If you're a fellow Hashimoto's patient, and/or if you have a number of autoimmune conditions, have you heard about LDN? It's low dose naltrexone, and a compounding pharmacy can whip some up to help you with the symptoms of many conditions. I have six autoimmune conditions. I like to list them alphabetically because I'm weird like that. Ready? Achalasia, alopecia, chronic urticaria, Hashimoto's thyroiditis, pernicious anemia, and vitiligo. It all started in 1995 when I had a bout with hives that was a real nuisance. They lasted nine months. Nine. Long. Months. I had to take so many antihistamines; there were trips to the dermatologist for steroid shots. They finally went away. (Here is my cocktail of what I took to keep them at bay: Atarax and Zantac). Even after my last tiny welt, I still had to take the medicines another six months and avoid aspirin, wine and ibuprofen for that time so not to wake the beast. I didn't know until years later, that people with idiopathic chronic urticaria can be autoimmune patients. Fast forward a few years, and I had begun to have trouble swallowing (welcome to the autoimmune family, achalasia). Then the white spots on my body, I'm looking at you, vitiligo. And all the while, I was having fatigue, weight gain, heavy periods, and hair loss. That's the one that finally got the doctors' attention: Hashimoto's thyroiditis. That one took four years to diagnose because my TSH (thyroid stimulating hormone) was in "normal" range. At this point, I wanted to give the "normal" range the finger. I knew something was wrong. I was diagnosed with depression which often accompanies thyroid disease, but my husband would tell me, "you're not depressed, but you are the most tired person I know." And at the time, his mother had Stage IV breast cancer, and she had more energy than I did. I could go on and on about thyroid disease because it's what unearthed my obsession with trying to feel good despite the symptoms of a disease that, I believe, is often under-diagnosed in many women (as the disease is mainly in women though some men are Hashi's patients).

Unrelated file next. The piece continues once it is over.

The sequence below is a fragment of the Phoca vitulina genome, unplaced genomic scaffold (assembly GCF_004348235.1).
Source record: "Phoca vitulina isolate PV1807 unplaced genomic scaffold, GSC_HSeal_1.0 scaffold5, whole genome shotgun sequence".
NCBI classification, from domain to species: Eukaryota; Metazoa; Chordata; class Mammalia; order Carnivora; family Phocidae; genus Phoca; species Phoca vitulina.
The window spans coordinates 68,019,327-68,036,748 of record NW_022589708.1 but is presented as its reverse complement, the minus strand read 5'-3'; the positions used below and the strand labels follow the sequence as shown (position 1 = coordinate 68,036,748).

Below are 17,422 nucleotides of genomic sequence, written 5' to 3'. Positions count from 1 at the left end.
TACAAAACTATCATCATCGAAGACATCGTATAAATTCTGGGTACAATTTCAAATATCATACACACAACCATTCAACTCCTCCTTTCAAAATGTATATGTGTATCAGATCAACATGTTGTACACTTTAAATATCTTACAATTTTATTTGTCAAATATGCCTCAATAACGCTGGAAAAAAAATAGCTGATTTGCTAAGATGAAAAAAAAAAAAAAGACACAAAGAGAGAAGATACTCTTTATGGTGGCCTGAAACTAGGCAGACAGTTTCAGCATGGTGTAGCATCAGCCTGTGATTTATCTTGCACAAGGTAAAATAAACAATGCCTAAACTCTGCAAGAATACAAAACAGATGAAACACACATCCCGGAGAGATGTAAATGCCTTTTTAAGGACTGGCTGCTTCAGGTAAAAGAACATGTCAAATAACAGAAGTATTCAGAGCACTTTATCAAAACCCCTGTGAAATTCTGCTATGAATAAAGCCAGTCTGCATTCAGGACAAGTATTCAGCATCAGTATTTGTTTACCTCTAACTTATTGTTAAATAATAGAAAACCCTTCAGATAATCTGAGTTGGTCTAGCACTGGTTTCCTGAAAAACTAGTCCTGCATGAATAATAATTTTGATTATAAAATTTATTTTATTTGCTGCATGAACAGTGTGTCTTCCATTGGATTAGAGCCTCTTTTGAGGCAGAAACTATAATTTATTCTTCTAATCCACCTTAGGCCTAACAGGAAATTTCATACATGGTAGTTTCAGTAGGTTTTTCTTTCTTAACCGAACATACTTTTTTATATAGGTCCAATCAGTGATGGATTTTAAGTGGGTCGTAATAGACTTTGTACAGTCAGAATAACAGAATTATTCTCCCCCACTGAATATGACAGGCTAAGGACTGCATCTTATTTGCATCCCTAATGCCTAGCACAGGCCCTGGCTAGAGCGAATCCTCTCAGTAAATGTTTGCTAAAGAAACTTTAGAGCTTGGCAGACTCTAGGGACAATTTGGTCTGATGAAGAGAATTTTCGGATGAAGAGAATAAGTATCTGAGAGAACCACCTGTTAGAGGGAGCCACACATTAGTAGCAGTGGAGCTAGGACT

Back to the LDN. It has been clinically tested and found that it can help with many autoimmune conditions including Hashimoto's thyroiditis.
Suzy Cohen, who is known as America's Pharmacist, lists the conditions it can help on her website. She calls LDN the "medicine your doctor never told you about (but should have)."
Here are the conditions it has been known to reduce inflammation.
I have two, actually three, conditions on this list. I forgot to list eczema in my list of conditions because I've had it so long, and it has actually calmed down a bunch. If you have any of these conditions, ask your doctor about having LDN compounded for you. I am going in next week for my first round of blood work since starting the medication to see what it's doing for my antibodies.